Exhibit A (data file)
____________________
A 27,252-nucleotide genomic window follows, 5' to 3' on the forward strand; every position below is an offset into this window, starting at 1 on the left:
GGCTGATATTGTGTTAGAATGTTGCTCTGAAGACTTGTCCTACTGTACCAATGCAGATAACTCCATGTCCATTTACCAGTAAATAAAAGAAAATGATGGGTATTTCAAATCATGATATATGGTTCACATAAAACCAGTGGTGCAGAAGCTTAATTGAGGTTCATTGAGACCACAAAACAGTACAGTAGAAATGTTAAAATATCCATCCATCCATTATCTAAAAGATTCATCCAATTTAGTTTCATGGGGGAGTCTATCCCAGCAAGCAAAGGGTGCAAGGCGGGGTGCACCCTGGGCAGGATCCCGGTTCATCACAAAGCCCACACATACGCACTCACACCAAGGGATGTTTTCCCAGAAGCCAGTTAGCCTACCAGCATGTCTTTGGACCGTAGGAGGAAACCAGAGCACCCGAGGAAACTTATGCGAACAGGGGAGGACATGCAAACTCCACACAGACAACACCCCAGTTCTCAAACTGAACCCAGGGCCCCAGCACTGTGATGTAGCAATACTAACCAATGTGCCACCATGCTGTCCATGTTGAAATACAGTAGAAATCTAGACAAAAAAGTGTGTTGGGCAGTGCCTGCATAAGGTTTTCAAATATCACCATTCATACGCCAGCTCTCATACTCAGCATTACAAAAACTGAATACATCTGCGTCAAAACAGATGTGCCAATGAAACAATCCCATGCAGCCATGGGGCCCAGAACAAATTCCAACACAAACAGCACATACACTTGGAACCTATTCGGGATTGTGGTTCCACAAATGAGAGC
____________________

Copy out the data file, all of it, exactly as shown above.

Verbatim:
A 27,252-nucleotide genomic window follows, 5' to 3' on the forward strand; every position below is an offset into this window, starting at 1 on the left:
GGCTGATATTGTGTTAGAATGTTGCTCTGAAGACTTGTCCTACTGTACCAATGCAGATAACTCCATGTCCATTTACCAGTAAATAAAAGAAAATGATGGGTATTTCAAATCATGATATATGGTTCACATAAAACCAGTGGTGCAGAAGCTTAATTGAGGTTCATTGAGACCACAAAACAGTACAGTAGAAATGTTAAAATATCCATCCATCCATTATCTAAAAGATTCATCCAATTTAGTTTCATGGGGGAGTCTATCCCAGCAAGCAAAGGGTGCAAGGCGGGGTGCACCCTGGGCAGGATCCCGGTTCATCACAAAGCCCACACATACGCACTCACACCAAGGGATGTTTTCCCAGAAGCCAGTTAGCCTACCAGCATGTCTTTGGACCGTAGGAGGAAACCAGAGCACCCGAGGAAACTTATGCGAACAGGGGAGGACATGCAAACTCCACACAGACAACACCCCAGTTCTCAAACTGAACCCAGGGCCCCAGCACTGTGATGTAGCAATACTAACCAATGTGCCACCATGCTGTCCATGTTGAAATACAGTAGAAATCTAGACAAAAAAGTGTGTTGGGCAGTGCCTGCATAAGGTTTTCAAATATCACCATTCATACGCCAGCTCTCATACTCAGCATTACAAAAACTGAATACATCTGCGTCAAAACAGATGTGCCAATGAAACAATCCCATGCAGCCATGGGGCCCAGAACAAATTCCAACACAAACAGCACATACACTTGGAACCTATTCGGGATTGTGGTTCCACAAATGAGAGC